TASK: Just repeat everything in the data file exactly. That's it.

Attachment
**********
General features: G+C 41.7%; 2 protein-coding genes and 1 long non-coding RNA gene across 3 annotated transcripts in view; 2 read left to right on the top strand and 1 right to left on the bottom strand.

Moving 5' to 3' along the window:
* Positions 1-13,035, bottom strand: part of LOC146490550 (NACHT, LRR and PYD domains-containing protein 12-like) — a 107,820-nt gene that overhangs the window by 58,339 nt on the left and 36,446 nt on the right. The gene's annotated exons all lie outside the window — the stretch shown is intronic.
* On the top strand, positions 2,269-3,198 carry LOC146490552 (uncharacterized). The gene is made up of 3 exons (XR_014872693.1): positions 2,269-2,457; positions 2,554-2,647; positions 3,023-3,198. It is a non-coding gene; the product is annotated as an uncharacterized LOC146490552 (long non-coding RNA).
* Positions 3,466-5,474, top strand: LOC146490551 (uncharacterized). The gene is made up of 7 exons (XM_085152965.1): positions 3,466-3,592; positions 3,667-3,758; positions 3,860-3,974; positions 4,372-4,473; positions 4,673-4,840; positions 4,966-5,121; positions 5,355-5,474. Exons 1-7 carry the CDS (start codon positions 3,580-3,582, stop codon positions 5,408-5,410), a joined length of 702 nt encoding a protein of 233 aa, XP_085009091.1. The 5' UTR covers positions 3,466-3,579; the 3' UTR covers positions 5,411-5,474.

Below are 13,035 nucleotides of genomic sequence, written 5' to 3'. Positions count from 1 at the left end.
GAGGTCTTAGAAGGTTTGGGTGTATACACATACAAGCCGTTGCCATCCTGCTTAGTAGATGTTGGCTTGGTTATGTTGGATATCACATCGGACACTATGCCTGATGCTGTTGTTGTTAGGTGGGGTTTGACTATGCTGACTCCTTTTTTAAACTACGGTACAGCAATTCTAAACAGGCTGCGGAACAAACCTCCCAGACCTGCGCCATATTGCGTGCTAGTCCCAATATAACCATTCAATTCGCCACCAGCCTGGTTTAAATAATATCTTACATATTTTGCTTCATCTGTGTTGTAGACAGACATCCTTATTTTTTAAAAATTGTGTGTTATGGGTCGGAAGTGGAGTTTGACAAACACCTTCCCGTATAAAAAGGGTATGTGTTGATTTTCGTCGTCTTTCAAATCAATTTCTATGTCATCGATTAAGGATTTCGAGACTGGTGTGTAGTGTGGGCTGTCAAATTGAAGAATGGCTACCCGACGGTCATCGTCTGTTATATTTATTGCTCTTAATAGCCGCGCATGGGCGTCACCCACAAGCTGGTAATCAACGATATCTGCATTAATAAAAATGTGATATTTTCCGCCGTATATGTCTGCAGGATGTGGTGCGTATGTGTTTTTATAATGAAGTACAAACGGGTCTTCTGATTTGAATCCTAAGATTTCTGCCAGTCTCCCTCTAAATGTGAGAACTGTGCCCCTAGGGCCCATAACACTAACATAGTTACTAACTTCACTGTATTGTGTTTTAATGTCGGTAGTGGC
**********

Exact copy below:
General features: G+C 41.7%; 2 protein-coding genes and 1 long non-coding RNA gene across 3 annotated transcripts in view; 2 read left to right on the top strand and 1 right to left on the bottom strand.

Moving 5' to 3' along the window:
* Positions 1-13,035, bottom strand: part of LOC146490550 (NACHT, LRR and PYD domains-containing protein 12-like) — a 107,820-nt gene that overhangs the window by 58,339 nt on the left and 36,446 nt on the right. The gene's annotated exons all lie outside the window — the stretch shown is intronic.
* On the top strand, positions 2,269-3,198 carry LOC146490552 (uncharacterized). The gene is made up of 3 exons (XR_014872693.1): positions 2,269-2,457; positions 2,554-2,647; positions 3,023-3,198. It is a non-coding gene; the product is annotated as an uncharacterized LOC146490552 (long non-coding RNA).
* Positions 3,466-5,474, top strand: LOC146490551 (uncharacterized). The gene is made up of 7 exons (XM_085152965.1): positions 3,466-3,592; positions 3,667-3,758; positions 3,860-3,974; positions 4,372-4,473; positions 4,673-4,840; positions 4,966-5,121; positions 5,355-5,474. Exons 1-7 carry the CDS (start codon positions 3,580-3,582, stop codon positions 5,408-5,410), a joined length of 702 nt encoding a protein of 233 aa, XP_085009091.1. The 5' UTR covers positions 3,466-3,579; the 3' UTR covers positions 5,411-5,474.

Below are 13,035 nucleotides of genomic sequence, written 5' to 3'. Positions count from 1 at the left end.
GAGGTCTTAGAAGGTTTGGGTGTATACACATACAAGCCGTTGCCATCCTGCTTAGTAGATGTTGGCTTGGTTATGTTGGATATCACATCGGACACTATGCCTGATGCTGTTGTTGTTAGGTGGGGTTTGACTATGCTGACTCCTTTTTTAAACTACGGTACAGCAATTCTAAACAGGCTGCGGAACAAACCTCCCAGACCTGCGCCATATTGCGTGCTAGTCCCAATATAACCATTCAATTCGCCACCAGCCTGGTTTAAATAATATCTTACATATTTTGCTTCATCTGTGTTGTAGACAGACATCCTTATTTTTTAAAAATTGTGTGTTATGGGTCGGAAGTGGAGTTTGACAAACACCTTCCCGTATAAAAAGGGTATGTGTTGATTTTCGTCGTCTTTCAAATCAATTTCTATGTCATCGATTAAGGATTTCGAGACTGGTGTGTAGTGTGGGCTGTCAAATTGAAGAATGGCTACCCGACGGTCATCGTCTGTTATATTTATTGCTCTTAATAGCCGCGCATGGGCGTCACCCACAAGCTGGTAATCAACGATATCTGCATTAATAAAAATGTGATATTTTCCGCCGTATATGTCTGCAGGATGTGGTGCGTATGTGTTTTTATAATGAAGTACAAACGGGTCTTCTGATTTGAATCCTAAGATTTCTGCCAGTCTCCCTCTAAATGTGAGAACTGTGCCCCTAGGGCCCATAACACTAACATAGTTACTAACTTCACTGTATTGTGTTTTAATGTCGGTAGTGGC